HB 1354, the Wrongful Conviction Compensation Act, would create a panel of political appointees — all subject matter experts in wrongful convictions or criminal justice — under the Claims Advisory Board to vet compensation claims. The panel would then recommend a dollar figure to the chief justice of the Georgia Supreme Court, who would include that in his budget request to lawmakers. It would make it simpler and more consistent for wrongfully convicted persons to receive claims. I voted yes on this bill, which passed the House.

HB 1424 would allow stores with coin operated amusement machines to give out cash gift cards. Only 10% of the proceeds would go to the HOPE/Pre-K programs. Past versions of this bill required that 30% of proceeds went to those programs. I voted no on this bill, which passed the House, but if an amended version returns with the 30% provision, I would vote yes.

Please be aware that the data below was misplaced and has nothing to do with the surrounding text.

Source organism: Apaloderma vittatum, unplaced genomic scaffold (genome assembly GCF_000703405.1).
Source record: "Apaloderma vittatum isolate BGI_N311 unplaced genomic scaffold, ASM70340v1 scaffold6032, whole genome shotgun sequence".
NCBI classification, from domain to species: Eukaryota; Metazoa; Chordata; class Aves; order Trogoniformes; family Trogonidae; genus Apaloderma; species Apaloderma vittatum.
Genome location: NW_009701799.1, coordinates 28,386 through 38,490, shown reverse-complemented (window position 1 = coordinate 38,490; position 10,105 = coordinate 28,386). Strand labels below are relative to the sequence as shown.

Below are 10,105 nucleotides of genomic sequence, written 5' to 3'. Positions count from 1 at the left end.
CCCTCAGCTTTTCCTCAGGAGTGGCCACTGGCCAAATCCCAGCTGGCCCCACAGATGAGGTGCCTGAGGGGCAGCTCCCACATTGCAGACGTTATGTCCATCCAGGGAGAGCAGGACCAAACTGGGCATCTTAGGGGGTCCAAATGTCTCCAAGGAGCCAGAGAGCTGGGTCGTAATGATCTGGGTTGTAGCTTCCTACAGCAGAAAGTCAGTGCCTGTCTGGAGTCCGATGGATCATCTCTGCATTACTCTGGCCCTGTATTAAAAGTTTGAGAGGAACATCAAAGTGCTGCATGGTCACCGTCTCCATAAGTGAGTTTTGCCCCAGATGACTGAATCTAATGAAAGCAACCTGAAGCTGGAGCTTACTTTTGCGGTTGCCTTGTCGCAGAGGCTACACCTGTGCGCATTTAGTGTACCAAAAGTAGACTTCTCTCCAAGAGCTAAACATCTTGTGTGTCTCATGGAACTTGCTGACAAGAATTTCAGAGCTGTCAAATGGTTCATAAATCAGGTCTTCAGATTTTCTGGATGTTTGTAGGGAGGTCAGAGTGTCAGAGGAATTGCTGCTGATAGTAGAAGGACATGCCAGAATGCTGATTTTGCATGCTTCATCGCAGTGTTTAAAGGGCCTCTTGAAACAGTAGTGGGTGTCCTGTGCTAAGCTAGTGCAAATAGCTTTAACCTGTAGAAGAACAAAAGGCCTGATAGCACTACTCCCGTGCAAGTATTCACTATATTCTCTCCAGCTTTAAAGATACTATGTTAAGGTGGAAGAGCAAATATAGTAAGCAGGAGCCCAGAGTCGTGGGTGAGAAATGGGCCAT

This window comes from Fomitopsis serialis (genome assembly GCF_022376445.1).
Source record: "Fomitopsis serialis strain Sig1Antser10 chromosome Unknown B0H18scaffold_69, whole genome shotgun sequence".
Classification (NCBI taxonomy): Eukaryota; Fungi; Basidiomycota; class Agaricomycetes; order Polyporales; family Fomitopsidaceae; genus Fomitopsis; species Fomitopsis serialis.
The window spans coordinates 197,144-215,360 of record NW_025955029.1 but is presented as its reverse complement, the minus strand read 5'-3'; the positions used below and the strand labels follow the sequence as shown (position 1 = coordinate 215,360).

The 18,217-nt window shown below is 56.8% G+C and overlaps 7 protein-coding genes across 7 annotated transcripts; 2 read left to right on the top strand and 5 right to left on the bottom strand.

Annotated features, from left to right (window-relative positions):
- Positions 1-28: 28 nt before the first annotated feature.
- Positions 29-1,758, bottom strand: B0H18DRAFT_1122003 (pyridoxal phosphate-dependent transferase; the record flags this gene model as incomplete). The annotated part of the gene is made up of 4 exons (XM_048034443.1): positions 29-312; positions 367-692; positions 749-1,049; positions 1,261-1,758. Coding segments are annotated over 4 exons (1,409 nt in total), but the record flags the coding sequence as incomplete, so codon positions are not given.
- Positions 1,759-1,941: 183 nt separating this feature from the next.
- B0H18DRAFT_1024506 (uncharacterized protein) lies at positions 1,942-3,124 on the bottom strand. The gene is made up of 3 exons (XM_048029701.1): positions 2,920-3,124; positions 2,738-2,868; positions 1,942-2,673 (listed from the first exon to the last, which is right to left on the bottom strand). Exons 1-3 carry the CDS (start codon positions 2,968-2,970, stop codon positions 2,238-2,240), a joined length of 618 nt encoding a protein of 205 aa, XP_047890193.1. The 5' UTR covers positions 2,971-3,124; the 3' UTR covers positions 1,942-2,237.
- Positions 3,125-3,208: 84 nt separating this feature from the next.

HB 937 provides for Medicaid coverage for annual mammograms, at no cost to the recipient. I voted yes on this bill, which passed the House. 

The last bill of the very long day was HB 1464, another election bill trying to solve problems that do not exist. This measure empowers the GBI to investigate voting fraud, allows public ballot inspections and restricts nonprofit donations to county election offices. This bill places an enormous burden on local election boards. In addition, it opens the door to third-party audits, even enabling private citizens to inspect paper ballots without a court order and adds burdensome ballot custody requirements. I voted no on this bill, which passed the House. 

Am I skeptical of HB 1464? Yes, yes I am. 

On the Senate side…

SB 601, a school vouchers bill, failed in the Senate.

HB 304, the proposed Georgia gas tax suspension, passed out of the Senate, and is headed to the governor’s desk for his signature. 

SB 171, legislation that would impose harsher penalties on people who commit crimes during protests, passed out of the Senate. 

SR 131, a proposed constitutional amendment to allow horse racing in the state, failed in the Senate.